Giovanni Battista Piranesi (Born 1720) was born in Mestre, near Venice, and he in 1778 in Rome, Papal States. He was a renowned printmaker, draftsman, art theorist and architect. His large scale art depict the buildings of postclassical and classical Rome and its surrounding area contributed significantly to the fame of Rome and to the classical archaeology’s growth of and to the Neoclassical art movement. In 1740, he moved to Rome where he became the draftsman for the ambassador of Venice. Piranesi studied with top printmakers of his time and permanently settled in Rome in 1745. In the course of his work during this time, Piranesi developed his etching technique which was highly original. Using this technique, he produced bold contrasts and rich textures of shadow and light by means of repeated, intricate of the copperplate bitings.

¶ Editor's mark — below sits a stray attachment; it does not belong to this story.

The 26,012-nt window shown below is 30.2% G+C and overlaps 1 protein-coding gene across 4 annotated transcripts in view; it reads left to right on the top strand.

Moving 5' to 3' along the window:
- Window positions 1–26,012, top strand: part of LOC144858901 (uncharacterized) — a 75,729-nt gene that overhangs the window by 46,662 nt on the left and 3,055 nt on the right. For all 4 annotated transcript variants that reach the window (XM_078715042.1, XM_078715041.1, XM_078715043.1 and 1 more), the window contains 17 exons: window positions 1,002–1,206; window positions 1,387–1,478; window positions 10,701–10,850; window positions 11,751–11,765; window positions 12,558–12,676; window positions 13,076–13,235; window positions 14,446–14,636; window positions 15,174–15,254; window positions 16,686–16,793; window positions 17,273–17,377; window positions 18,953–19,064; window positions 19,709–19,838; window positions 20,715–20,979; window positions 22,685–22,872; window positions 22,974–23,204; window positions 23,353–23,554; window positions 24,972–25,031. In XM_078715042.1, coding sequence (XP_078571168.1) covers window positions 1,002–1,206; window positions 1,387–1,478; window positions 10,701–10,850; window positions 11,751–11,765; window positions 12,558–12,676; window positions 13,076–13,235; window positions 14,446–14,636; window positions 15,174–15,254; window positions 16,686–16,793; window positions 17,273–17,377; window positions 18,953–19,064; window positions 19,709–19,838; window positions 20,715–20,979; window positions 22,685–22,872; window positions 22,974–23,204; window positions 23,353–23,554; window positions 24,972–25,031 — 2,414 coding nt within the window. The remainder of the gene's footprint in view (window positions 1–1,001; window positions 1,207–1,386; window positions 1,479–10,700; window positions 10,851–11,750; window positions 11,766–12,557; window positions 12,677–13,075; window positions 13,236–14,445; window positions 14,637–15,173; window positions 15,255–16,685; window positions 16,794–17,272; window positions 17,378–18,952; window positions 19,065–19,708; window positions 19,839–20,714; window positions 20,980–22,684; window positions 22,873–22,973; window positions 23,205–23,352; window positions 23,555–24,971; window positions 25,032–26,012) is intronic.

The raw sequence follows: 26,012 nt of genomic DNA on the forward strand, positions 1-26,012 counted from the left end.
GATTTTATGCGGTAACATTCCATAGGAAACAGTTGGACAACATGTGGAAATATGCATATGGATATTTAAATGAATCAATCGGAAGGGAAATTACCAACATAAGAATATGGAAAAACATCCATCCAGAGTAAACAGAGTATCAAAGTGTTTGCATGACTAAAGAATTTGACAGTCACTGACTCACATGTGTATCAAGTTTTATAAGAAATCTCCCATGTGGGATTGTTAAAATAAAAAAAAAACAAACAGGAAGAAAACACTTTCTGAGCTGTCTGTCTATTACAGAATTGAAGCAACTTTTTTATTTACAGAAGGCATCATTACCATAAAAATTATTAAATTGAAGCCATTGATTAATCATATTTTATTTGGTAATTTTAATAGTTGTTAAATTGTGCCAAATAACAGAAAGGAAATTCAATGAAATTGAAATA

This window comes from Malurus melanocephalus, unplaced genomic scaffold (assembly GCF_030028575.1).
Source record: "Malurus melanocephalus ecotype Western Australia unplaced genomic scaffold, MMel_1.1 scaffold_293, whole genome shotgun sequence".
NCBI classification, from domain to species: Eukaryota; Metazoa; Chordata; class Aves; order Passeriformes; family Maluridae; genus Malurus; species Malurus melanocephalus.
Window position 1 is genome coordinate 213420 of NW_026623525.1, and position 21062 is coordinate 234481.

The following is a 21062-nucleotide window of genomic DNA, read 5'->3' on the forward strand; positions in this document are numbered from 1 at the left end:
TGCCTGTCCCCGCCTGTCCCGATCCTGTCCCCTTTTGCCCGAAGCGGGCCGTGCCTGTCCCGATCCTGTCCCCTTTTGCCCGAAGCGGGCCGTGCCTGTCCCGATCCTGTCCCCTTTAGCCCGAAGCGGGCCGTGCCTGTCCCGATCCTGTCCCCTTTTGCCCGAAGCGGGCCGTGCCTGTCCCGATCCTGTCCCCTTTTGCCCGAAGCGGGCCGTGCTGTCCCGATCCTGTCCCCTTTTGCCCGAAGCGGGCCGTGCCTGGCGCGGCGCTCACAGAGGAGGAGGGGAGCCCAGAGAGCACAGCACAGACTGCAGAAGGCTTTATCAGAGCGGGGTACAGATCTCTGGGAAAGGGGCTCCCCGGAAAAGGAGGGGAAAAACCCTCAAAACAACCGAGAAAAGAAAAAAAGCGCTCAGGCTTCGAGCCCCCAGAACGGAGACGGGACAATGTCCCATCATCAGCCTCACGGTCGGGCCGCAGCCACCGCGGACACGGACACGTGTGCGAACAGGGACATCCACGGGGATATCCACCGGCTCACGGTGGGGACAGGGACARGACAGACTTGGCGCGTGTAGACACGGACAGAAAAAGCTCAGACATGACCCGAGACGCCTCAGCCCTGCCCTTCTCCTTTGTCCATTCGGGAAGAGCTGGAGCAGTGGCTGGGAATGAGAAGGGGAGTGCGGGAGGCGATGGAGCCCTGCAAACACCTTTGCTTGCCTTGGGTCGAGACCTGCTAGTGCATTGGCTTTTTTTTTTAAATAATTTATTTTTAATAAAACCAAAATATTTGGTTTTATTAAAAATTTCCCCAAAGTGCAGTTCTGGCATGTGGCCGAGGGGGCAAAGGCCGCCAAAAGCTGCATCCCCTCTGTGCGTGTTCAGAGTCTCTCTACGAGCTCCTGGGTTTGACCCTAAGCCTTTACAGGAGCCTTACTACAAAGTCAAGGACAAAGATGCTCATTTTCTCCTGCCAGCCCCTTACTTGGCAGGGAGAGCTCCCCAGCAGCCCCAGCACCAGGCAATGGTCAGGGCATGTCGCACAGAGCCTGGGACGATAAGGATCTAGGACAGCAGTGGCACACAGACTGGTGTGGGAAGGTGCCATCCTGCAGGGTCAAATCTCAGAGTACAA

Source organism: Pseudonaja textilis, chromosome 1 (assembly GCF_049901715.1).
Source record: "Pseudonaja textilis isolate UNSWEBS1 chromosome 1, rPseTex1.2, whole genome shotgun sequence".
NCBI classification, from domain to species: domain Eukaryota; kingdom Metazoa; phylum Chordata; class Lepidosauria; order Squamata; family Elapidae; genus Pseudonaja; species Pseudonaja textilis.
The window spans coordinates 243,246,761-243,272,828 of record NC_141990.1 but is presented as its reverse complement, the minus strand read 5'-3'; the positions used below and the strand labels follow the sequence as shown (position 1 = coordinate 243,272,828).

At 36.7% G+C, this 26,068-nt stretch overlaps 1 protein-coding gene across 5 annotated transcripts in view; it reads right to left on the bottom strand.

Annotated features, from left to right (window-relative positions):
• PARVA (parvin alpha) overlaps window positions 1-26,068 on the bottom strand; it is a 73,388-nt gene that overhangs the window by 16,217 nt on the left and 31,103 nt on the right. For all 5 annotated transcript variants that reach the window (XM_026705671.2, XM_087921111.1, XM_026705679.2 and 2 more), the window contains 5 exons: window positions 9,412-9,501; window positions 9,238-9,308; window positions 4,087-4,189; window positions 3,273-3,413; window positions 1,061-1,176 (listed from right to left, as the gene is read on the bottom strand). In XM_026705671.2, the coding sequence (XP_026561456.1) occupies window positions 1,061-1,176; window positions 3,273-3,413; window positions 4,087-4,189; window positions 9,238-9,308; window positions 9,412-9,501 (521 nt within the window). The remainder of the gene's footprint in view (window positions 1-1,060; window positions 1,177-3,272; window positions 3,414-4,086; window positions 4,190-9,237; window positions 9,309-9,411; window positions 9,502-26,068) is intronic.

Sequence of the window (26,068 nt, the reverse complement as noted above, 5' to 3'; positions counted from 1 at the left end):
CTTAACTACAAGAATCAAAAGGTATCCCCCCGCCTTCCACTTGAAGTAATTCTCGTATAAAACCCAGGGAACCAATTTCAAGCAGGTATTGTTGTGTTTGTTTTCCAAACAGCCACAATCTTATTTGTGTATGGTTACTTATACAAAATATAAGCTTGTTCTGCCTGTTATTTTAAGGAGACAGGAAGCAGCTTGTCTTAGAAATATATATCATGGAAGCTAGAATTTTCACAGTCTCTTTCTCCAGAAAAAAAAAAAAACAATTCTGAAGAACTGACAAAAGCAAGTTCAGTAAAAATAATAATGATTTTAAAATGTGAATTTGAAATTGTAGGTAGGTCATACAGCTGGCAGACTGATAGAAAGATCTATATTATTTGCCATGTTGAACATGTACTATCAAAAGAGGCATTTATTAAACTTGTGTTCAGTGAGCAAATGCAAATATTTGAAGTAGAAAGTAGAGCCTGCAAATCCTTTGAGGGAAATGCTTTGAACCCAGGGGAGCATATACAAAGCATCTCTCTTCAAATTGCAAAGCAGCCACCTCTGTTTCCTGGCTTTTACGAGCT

The artist managed to create more than two thousand plates in his lifetime He inspired all architects and artists. Yet, architects in Italy were not the initiators of international Neoclassicism but were its followers. Piranesi was one of the most important determining influences on the movement. His etchings of the ruins of Rome transformed those historic fragments into inspiring idealistic compositions. The artist was in the front position of Roman activity. He received several awards for his outstanding works. His unparalleled keenness to detail and accuracy in the depiction of his subjects, combined with his personal expression of the dramatic structures and romantic grandeur, together with his technical mastery made his art to be among the most impressive and original representations.